Greener Journal of Medical Sciences
Vol. 5 (3), pp. 043-047, June, 2015
ISSN: 2276-7797; ICV: 5.98
Copyright ©2015, the copyright of this article is retained by the author(s)
Renal Function of Post Neonatal Tetanus Cases as seen in University of Port Harcourt Teaching Hospital
*1YAGUO Ide Lucy Eberechukwu,
2AGI Chukwuemeka Emmanuel,
3UCHENWA-ONYENEGECHA Tochi Ada
Greener Journal of Medical Sciences, vol. 5 (3), pp. 043-047, June, 2015
1Department of Paediatrics and Child Health, University of Port Harcourt Teaching Hospital. Port Harcourt, Rivers State, Nigeria, West Africa P.M.B 6173. E-mail: lucyaguolucy @gmail.com,
2Department of Radiology, University of Port Harcourt Teaching Hospital. Port Harcourt, Rivers State, Nigeria, West Africa P.M.B 6173. E-mail: achukwuemeka @hotmail.com
3Department of Paediatrics and Child Health, University of Port Harcourt Teaching Hospital. Port Harcourt, Rivers State, Nigeria, West Africa P.M.B 6173. E-mail: tochiuchenwa@ yahoo.com
Article No.: 030815041
Background: Acute kidney injury (AKI) is a known complication of tetanus and contributes to morbidity and mortality among children with tetanus. The aim of this study was to ascertain the renal functions in patients with post neonatal tetanus over a 4year peroid.
Methods: All cases of post neonatal tetanus admitted into the department of Paediatrics UPTH between October 2009 to April 2013 were recruited and studied. The renal function studies done included urinalysis, serum electrolytes, urea and creatinine, renal ultrasound scan and fluid input and output monitoring.
Results: 17 cases of post neonatal tetanus were studied. There were 9(53%) males and 8(47%) females giving a male female ratio of 1.1:1. The ages of the patients ranged from 2-16years with a mean age of 9.81±4.4years. Most cases were above 5years of age(13(76.5%). Of the 17 cases only 2(11.8%) were fully immunised. The mean laboratory values were: serum creatinine 55.8±4.9umol/L, urea 2.5±1.1mmol/L, sodium 132.8±3.3mmol/L, potassium 3.6±0.7mmol/L and bicarbonate 22.3±4.9mmol/L which were all within the normal range for our laboratory. The urinalysis and renal ultrasound findings were also normal. None of our patient had oliguria.
Conclusion: AKI as a complication of post neonatal tetanus is uncommon in paediatric patients.
Yaguo Ide Lucy Eberechukwu
E-mail: lucyaguolucy @gmail.com
Post neonatal tetanus, Children, Renal function
Tetanus is an infection caused by Clostridium tetani an ubiquitous gram positive spore forming anaerobe found in the soil, faeces or rusty material. Oruamabo(2007),Wilkins et al (1998),Pinder (1997). Infection commonly occurs by contamination of wounds by spores of C.tetani which produces a neurotoxin called tetanospasmin at the site of primary innoculation which is responsible for the clinical manifestations of the disease. Oruamabo(2007), Pinder(1997).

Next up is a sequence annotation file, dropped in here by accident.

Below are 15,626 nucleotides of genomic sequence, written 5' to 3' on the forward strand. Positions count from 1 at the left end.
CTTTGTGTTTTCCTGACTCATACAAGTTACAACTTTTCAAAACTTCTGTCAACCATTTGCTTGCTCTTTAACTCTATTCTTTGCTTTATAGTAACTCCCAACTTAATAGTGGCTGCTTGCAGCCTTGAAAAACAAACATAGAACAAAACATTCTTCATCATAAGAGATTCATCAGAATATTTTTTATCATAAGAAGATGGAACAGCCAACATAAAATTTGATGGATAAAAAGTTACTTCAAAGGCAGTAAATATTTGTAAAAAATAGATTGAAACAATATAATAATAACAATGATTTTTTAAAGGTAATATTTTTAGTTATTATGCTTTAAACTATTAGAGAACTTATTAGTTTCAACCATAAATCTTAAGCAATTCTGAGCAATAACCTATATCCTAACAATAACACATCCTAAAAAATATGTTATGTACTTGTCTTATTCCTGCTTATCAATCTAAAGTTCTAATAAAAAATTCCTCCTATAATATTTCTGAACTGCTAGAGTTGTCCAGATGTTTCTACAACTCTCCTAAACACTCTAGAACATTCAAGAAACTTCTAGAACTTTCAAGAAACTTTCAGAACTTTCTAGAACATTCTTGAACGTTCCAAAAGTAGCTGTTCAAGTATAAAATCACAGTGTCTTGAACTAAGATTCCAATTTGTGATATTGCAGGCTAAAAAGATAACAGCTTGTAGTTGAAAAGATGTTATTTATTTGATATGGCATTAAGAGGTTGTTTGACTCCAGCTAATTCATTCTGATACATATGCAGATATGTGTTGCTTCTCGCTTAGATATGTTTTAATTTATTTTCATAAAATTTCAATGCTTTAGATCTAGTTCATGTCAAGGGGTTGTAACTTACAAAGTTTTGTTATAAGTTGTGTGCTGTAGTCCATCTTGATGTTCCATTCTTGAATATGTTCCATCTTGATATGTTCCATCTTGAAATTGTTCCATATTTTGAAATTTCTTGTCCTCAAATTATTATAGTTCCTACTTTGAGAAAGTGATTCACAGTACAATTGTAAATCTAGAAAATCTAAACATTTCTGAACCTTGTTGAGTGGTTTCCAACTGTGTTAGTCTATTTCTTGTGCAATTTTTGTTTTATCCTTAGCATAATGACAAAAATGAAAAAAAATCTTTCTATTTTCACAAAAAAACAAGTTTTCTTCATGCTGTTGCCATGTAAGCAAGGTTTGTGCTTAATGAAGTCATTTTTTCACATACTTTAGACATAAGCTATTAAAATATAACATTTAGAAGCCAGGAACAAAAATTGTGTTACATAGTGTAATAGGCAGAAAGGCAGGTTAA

The incubation period (time from injury to first symptom) averages 7-10 days with a range of 1-60 days. The onset time (time from first symptom to first spasm) varies between 1-7 days. Shorter incubation and onset times are associated with more severe disease. Cook et al (2001). In the most common form of tetanus the first symptom is usually spasm of the jaw muscles (trismus or lock jaw) and subsequently spasm spreads to the other parts of the body leading to stiffness of the neck, dysphagia, stiffness of the abdominal muscles and back, recurrent muscle spasms. Other symptoms/signs include fever, tachycardia, bradycardia, hypertension, hypotension, sweating, excessive salivation due to autonomic instability. Cook et al (2001), Mallick and Winslet (2004), Seydi et al (2005).
The complications of tetanus are multi-systemic. Life threatening complications include respiratory, cardiovascular and renal amongst others. Acute kidney injury (AKI) is a known complication of tetanus occurring in 15-39% of cases. Martinelli et al (1998), Daher et al (1997).The pathophysiological mechanisms for kidney injury include autonomic dysfunction and rhabdomyolysis due to uncontrolled muscle spasms. Martinelli et al (1998), Daher et al(1997). Other contributory factors may include sepsis and use of nephrotoxic drugs. Kaur et al (2014), Moura Filho et al (2008). Studies have shown that up to 50% of patients with tetanus have GFR lower than 50ml/min in the 1st and 2nd week of hospitalization. The renal dysfunction in tetanus is reported to be mild, non oliguric, has early onset and not related to severity of the disease. Martinelli et al (1998), Daher et al(1997).